>> good morning. >> translator: dear madam speaker, ladies and gentlemen, i'm grateful to be here and to address the congress of the united states of america. i know this is the first time when the wife of the president of a foreign country has the honor to address you within these walls. this is really important for me and for my country. and today, i want to address you as politicians and party representatives. as well as mothers and fathers, grandmothers and grandfathers, daughters and sons. i want to address you not as first lady, but as a daughter and as a mother.
8:11 am
no matter what positions and titles we reach in our lives, first of all, we remain a part of our family. we always remain children to our parents. and no matter how old we are, they love us as they are children. and we are always parents to our children. and no matter what happens to them, they will always remain our children. this is the great truth of our life. our family represents the whole world for us. and we do everything to preserve it. and we are happy when we succeed in it. we cry when we cannot save it. and we remain broken when our world is destroyed by a war. and tens of thousands of such worlds have been destroyed in ukraine. i am waiting for a picture to be
8:12 am
demonstrated. this is lisa. i met this girl before christmas when we were preparing greetings of merry christmas for children. i remember her just like she is here, a cheerful, little playful girl. the other video was made by lisa's mother, whose name is irina, when she took her children to school. she asked her, where are we going, sweetie? and the daughter calls the name of her teacher. lisa was only 4 years old. she is no longer with us. this is the stroller of lisa. on july 14th, lisa was killed by a russian missile attack on our city in the center of ukraine. 25 people were killed, almost 200 injured. lisa's mother is in serious condition and for several days nobody dared to tell her that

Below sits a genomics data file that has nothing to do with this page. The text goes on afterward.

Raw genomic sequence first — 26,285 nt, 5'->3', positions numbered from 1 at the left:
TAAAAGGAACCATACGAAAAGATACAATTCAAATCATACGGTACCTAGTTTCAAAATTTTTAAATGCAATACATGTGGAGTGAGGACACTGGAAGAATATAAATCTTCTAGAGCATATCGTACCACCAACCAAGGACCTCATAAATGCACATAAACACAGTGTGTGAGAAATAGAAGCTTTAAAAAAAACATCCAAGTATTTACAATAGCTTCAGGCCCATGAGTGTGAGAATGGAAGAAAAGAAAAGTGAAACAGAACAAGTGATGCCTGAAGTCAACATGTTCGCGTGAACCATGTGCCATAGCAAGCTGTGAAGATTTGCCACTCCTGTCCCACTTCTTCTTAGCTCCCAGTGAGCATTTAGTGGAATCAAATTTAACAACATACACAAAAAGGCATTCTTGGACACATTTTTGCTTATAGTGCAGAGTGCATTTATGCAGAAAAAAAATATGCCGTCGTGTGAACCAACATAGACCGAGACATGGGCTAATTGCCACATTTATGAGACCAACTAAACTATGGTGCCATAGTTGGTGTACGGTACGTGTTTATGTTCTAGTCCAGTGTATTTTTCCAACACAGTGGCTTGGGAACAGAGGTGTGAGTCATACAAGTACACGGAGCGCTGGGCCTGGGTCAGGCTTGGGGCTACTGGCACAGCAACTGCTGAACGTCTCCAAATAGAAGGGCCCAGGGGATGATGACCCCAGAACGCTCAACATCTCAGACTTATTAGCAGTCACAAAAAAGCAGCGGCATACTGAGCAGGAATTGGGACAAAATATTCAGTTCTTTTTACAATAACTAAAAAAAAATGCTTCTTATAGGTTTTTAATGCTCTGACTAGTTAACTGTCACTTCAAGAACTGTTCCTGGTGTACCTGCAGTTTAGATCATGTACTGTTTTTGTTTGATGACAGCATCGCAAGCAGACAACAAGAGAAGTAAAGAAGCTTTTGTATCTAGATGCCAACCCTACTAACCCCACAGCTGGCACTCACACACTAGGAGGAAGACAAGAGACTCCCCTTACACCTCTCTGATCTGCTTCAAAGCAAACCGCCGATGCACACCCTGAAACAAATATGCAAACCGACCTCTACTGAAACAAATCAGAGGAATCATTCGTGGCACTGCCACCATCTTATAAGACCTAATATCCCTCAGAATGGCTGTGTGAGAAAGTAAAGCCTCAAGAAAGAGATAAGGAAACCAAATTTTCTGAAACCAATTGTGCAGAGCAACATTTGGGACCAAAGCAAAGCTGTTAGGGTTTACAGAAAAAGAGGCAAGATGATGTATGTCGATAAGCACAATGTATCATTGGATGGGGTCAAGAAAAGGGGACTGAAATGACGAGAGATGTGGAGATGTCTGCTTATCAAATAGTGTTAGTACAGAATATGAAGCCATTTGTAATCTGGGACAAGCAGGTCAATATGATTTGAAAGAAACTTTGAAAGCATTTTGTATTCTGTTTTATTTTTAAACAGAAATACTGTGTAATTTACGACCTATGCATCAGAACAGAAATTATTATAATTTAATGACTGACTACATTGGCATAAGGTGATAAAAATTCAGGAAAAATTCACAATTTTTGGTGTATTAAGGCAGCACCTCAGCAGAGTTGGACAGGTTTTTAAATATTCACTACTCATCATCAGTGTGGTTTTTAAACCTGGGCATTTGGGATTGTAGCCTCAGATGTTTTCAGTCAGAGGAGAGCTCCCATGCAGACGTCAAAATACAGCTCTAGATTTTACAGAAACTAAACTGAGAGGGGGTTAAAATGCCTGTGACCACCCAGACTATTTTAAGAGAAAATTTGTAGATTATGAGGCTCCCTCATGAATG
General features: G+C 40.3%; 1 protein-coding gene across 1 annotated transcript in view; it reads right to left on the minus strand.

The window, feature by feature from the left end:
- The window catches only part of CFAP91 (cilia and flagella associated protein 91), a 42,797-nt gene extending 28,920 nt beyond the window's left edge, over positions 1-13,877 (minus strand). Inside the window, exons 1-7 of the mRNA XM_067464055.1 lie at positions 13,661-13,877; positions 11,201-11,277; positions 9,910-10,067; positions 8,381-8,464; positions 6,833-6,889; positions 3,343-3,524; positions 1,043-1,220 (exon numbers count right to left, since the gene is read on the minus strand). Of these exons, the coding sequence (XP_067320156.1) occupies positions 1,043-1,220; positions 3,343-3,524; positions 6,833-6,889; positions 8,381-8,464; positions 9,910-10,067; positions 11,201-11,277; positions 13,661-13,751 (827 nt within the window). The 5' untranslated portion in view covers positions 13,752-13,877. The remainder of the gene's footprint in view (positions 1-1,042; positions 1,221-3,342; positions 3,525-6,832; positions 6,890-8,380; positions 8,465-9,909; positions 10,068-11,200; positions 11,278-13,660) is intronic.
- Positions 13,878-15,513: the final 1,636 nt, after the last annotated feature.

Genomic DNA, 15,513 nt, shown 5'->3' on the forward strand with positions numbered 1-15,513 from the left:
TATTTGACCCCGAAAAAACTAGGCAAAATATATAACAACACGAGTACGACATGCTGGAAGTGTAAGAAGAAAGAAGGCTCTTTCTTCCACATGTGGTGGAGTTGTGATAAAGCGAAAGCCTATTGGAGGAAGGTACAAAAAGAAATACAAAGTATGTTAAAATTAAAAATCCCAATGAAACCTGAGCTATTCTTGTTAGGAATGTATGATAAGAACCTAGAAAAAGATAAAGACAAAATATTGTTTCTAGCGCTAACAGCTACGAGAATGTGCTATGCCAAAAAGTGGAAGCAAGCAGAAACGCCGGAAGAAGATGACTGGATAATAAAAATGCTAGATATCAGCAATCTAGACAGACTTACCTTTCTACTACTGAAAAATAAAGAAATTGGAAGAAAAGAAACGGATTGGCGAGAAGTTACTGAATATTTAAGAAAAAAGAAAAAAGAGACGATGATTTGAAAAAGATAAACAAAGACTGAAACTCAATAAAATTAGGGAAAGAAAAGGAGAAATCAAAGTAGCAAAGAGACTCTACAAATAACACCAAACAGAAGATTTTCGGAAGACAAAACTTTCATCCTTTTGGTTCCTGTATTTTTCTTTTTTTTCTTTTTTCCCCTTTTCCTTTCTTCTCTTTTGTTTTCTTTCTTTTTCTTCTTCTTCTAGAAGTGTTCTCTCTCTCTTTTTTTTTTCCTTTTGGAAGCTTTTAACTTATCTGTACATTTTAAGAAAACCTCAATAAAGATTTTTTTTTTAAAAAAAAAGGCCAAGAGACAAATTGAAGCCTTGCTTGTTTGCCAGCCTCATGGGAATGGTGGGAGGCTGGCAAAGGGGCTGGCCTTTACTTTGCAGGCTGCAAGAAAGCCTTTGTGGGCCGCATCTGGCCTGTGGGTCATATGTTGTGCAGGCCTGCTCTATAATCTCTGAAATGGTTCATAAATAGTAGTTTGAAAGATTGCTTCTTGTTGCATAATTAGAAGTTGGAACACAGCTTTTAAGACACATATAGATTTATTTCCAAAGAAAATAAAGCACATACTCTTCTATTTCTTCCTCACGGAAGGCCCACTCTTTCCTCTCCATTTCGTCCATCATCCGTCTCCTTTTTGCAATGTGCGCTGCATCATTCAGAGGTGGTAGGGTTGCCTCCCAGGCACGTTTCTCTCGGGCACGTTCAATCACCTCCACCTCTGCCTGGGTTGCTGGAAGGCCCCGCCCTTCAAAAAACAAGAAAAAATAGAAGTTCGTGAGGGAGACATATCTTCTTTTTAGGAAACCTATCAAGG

8:13 am
lisa has died. where are we going? it's been ringing in my ears for six days, ever since it happened. usually the wives of presidents are exclusively engaged in peaceful affairs, education, human rights, equality, accessibility and maybe you expected from me to speak on those topics. but how can i talk about them when unprovoked invasive terrorist war is being waged against our country. russia is destroying our people. here is another rocket launch. here is a city in the south of ukraine, the residential area was hit by a missile. this girl is eva. she liked to draw pictures. she was only 5.
8:14 am
another russian missile. eva was killed along with her grandmother. these young faces are the faces of employees and visitors of the shopping mall. they are no more. there's no shopping mall because the russian market burned them down and killed them all. this is a journalist, her name is vira. she has worked in the ukrainian media for 20 years. the last 4 years in radio liberty. she died in kyiv from another missile attack. since the beginning of the war, russia has launched over 3,000 different cruise missiles on ukraine. to destroy somebody's family, you don't need a missile. maybe a shrapnel will do it. this buy's name is andriy.
8:15 am